Certain embodiments involve computer assisted surgery for tracking anatomy 62, implants 68, instrumentation (not shown), virtual constructs (not shown), rendering images shown, for example, on a monitor of system 60, and data (not shown) related to them in connection with the surgical operation in which anatomic structures 62 are altered (e.g., by resection) and implants 68 are attached to the altered anatomic structures 62. Anatomical structures 62 and various items (e.g., implants 68) may be attached to or otherwise associated with fiducial functionality 64, and constructs (not shown) may be registered in position using fiducial functionality 64 whose position and orientation can be sensed and tracked. Such structures 62, items 68 and constructs can be rendered onscreen properly positioned and oriented relative to each other using associated image files, data files, image input, other sensory input, and/or based on the tracking: This allows surgeons to navigate and perform surgeries using images that reveal interior portions of the body combined with computer generated or transmitted images that show surgical implants 68 and/or other devices located, oriented, and/or attached properly to the body parts 62.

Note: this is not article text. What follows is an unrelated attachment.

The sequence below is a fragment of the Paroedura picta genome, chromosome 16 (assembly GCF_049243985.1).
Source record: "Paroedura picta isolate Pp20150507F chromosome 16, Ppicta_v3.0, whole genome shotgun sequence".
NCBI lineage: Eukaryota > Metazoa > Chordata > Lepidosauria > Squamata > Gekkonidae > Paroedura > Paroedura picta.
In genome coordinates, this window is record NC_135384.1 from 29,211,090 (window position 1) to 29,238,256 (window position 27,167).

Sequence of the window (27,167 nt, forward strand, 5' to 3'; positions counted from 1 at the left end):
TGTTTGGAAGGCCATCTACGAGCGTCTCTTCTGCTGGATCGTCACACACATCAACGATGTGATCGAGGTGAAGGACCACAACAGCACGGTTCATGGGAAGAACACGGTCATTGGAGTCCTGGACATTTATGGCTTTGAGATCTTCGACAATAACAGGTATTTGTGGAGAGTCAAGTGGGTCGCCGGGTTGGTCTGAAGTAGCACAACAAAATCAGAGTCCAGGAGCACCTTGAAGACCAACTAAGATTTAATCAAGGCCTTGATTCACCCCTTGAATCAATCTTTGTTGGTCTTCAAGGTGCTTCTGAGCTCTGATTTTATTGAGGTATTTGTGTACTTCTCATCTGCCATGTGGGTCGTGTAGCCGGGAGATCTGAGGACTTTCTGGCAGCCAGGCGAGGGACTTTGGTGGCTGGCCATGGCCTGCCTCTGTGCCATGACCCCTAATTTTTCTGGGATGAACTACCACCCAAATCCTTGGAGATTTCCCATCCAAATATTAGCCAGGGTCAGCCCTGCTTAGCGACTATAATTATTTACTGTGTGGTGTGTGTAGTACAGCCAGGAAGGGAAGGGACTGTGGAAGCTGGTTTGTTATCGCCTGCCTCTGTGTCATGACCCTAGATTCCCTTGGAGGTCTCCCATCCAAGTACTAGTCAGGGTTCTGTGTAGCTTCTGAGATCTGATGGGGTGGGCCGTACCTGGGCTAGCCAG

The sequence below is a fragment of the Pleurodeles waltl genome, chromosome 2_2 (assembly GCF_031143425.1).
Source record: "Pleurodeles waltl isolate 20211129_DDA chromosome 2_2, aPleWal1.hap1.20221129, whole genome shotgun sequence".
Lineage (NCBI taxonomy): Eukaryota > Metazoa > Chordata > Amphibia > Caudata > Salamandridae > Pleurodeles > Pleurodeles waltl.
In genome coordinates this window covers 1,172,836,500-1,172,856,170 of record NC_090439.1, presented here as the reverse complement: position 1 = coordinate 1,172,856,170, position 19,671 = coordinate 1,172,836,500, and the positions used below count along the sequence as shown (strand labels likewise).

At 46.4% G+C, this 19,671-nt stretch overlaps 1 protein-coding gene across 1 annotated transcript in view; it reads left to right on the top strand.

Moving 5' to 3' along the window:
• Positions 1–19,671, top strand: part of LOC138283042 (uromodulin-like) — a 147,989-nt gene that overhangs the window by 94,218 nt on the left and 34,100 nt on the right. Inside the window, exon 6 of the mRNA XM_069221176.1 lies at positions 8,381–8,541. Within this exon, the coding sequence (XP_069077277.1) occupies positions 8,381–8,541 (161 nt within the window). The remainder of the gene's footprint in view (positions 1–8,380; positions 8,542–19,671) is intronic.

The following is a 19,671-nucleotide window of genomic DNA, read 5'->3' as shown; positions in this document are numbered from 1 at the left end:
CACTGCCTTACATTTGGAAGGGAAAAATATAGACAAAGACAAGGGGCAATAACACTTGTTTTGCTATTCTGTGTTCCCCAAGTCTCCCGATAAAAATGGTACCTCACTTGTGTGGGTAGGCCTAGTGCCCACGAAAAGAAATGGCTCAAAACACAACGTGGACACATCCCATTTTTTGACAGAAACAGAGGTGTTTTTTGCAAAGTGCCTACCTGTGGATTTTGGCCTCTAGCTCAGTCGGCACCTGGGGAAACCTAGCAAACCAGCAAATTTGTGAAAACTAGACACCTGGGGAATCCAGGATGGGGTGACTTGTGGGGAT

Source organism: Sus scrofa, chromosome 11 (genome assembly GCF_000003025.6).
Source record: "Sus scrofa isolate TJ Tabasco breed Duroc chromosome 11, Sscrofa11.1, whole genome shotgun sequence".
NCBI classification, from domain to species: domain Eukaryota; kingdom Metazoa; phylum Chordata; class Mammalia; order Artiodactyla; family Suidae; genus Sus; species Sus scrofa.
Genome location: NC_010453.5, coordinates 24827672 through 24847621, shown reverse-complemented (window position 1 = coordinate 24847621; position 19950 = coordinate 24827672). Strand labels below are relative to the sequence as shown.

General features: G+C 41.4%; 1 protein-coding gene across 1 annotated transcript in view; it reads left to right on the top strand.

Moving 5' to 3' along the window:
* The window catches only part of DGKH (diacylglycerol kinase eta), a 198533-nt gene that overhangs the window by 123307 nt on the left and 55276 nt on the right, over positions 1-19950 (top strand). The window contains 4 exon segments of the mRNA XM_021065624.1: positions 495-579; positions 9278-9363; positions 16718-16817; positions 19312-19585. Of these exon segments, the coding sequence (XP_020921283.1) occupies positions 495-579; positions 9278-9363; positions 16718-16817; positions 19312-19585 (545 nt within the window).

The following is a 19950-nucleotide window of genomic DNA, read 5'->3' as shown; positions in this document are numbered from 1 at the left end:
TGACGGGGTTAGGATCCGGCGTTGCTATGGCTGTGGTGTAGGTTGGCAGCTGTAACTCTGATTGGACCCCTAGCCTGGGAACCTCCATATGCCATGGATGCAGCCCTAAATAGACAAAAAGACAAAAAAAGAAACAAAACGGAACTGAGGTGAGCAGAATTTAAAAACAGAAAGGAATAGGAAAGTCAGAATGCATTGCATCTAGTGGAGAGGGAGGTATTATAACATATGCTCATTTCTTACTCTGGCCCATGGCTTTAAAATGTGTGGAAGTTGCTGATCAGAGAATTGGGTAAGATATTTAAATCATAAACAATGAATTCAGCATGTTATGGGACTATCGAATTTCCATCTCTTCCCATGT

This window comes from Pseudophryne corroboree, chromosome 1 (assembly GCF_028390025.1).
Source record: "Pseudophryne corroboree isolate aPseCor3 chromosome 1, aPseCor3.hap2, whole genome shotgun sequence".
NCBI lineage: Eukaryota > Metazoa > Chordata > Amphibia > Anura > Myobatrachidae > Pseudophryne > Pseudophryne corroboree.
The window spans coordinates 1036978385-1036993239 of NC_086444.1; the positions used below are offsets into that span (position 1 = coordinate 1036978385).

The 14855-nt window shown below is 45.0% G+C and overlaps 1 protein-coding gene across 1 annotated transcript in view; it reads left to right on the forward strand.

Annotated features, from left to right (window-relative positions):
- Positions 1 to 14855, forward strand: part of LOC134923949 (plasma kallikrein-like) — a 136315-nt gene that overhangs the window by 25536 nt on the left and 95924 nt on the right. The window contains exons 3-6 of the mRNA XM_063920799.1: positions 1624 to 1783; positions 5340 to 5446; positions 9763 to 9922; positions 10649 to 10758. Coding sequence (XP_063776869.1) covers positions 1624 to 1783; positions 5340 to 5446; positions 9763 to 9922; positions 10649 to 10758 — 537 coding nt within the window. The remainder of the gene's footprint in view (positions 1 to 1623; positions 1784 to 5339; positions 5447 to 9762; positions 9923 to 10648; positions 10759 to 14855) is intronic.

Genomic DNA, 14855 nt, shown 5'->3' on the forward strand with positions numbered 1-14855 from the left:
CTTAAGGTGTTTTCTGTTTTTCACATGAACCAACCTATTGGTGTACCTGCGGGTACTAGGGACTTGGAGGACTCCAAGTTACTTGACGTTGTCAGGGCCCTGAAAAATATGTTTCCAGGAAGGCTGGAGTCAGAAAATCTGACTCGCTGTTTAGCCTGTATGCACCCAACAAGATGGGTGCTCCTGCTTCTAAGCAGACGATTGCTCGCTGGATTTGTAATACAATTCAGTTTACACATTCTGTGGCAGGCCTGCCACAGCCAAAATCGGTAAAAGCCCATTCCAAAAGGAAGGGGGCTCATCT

The use of a CAS system may allow more accurate and effective resection of bone, placement and assessment of implants and joint performance, and placement and assessment of performance of actual implants and joint performance. Various alignment modules and other structures and processes may allow for coarse and fine alignment of instrumentation and other devices relative to bone for use in connection with the tracking systems, as explained in U.S. Patent Publication 2003/0069591 entitled "COMPUTER ASSISTED KNEE ARTHROPLASTY INSTRUMENTATION, SYSTEMS, AND PROCESSES," the entirety of which is hereby incorporated by reference.